Gaza death toll passes 100 as Hamas, Fatah announce reconciliation

Gaza death toll passes 100 as Hamas, Fatah announce reconciliation

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Mon, 19/11/2012 - 19:02

Two Palestinians were killed in a new Israeli air strike on central Gaza on Monday, pushing the death toll in six days of violence to more than 100, emergency services said.

"Two martyrs killed in a new Israeli strike east of Bureij [refugee camp] were taken to Al-Aqsa hospital in Deir al-Balah," an emergency services statement said. The deaths pushed the overall Gaza toll to 101.

President Barack Obama stressed the need for an end to Hamas rocket attacks on Israel in a telephone call to Egyptian President Mohamed Morsy on Monday to discuss ways to de-escalate cross-border fighting in Gaza, the White House said.

Obama "underscored the necessity of Hamas ending rocket fire into Israel" in his call to Morsy, the White House said in a statement. During the call, and in a separate one to Prime Minister Benjamin Netanyahu of Israel, Obama voiced regret over the loss of Israeli and Palestinian lives, the White House said.

Rival Palestinian factions Fatah and Hamas said on Monday they have decided to end infighting in a show of solidarity in the West Bank over the Gaza crisis, an AFP reporter said.

"From here, we announce with other [factional] leaders, that we are ending the division," senior Fatah official Jibril Rajoub told a crowd of about 1,000 who gathered for a demonstration in Ramallah, the West Bank's political capital.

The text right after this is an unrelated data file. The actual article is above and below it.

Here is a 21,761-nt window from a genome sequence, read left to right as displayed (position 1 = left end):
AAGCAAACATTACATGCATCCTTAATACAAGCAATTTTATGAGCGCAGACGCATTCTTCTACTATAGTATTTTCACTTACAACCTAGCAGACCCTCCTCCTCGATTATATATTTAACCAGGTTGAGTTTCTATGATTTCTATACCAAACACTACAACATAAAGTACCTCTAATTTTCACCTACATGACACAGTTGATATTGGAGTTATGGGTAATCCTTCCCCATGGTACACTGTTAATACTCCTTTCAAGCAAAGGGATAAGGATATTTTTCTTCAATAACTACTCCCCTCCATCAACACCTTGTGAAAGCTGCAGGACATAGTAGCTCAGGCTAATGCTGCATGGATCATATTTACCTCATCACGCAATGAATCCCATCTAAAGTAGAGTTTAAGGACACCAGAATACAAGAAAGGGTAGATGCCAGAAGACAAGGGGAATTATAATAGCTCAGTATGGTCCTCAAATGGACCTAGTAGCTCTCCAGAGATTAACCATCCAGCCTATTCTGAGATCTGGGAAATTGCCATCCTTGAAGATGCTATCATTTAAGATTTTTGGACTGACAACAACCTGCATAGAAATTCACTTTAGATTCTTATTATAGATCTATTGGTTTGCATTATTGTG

Among those present at the rally were top members of Hamas's leadership in the West Bank as well as senior officials from its smaller rival Islamic Jihad, the AFP correspondent said.

Ramallah's Manara Square was a sea of Palestinian flags as the crowd chanted "Unity!" and "Hit, hit Tel Aviv" in an appeal to Hamas militants who have fired at least five rockets at the coastal city since Thursday.

"Whoever speaks about the division after today is a criminal," top Hamas leader Mahmoud al-Ramahi told the crowd.

Fatah and Hamas, the two main Palestinian national factions, have been locked in a bitter dispute for years.

But the ongoing bloodshed in the Hamas-run Gaza Strip, where Israel was on Monday pressing a sixth day of a major aerial campaign which has so far killed 91 Palestinians, appears to have prompted a rethink of traditional rivalries.

Gaza's Hamas-run government has long been at loggerheads with the rival Fatah-dominated Palestinian Authority in the West Bank and a unity deal struck between the two in April 2011, fell apart as the two bickered over the formation of a caretaker cabinet.